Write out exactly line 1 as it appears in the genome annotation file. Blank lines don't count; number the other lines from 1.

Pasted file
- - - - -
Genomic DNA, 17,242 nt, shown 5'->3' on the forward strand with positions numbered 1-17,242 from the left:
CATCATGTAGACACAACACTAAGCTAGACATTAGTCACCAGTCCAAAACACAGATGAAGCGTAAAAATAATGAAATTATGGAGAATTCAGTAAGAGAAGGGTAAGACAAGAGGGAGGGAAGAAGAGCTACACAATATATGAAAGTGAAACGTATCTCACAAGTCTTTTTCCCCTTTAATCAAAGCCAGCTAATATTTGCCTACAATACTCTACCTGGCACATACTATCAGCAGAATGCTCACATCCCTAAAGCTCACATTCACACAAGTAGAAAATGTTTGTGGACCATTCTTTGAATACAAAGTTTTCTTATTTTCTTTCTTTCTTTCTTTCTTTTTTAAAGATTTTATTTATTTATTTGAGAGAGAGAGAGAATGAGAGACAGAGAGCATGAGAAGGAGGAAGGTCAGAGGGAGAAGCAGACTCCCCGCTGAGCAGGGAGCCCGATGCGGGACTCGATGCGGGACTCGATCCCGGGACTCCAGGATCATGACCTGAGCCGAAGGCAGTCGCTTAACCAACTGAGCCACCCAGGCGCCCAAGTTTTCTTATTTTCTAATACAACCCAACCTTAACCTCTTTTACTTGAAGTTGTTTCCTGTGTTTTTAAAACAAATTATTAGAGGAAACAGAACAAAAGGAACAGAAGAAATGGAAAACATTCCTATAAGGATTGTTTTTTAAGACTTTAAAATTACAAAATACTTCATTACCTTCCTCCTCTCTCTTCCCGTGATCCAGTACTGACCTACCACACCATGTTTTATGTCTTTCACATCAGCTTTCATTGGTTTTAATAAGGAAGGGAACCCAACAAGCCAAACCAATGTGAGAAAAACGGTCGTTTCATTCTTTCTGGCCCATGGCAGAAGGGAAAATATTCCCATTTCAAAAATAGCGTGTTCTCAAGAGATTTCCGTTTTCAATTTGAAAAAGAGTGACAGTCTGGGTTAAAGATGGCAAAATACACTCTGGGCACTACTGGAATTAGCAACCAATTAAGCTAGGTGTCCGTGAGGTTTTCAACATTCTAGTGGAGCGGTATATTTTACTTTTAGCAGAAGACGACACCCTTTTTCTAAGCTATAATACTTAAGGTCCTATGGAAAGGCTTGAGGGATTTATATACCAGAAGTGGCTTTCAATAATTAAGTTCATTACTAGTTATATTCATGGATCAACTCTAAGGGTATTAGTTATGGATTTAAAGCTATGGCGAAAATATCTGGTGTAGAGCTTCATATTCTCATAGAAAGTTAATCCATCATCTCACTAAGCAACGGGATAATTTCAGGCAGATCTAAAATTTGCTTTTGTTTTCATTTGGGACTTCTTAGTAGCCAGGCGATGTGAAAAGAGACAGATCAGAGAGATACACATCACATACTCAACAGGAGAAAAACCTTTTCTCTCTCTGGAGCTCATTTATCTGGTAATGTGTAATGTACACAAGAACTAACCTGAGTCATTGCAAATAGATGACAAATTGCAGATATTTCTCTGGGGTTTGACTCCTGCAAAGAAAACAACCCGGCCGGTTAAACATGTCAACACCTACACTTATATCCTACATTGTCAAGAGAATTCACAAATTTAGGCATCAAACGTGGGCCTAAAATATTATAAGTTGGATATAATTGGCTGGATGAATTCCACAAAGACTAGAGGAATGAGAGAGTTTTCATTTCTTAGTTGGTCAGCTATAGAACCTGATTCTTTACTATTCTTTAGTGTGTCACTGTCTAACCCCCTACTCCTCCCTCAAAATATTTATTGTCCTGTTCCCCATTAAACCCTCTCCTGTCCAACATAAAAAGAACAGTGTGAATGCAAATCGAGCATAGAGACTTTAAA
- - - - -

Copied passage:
Genomic DNA, 17,242 nt, shown 5'->3' on the forward strand with positions numbered 1-17,242 from the left: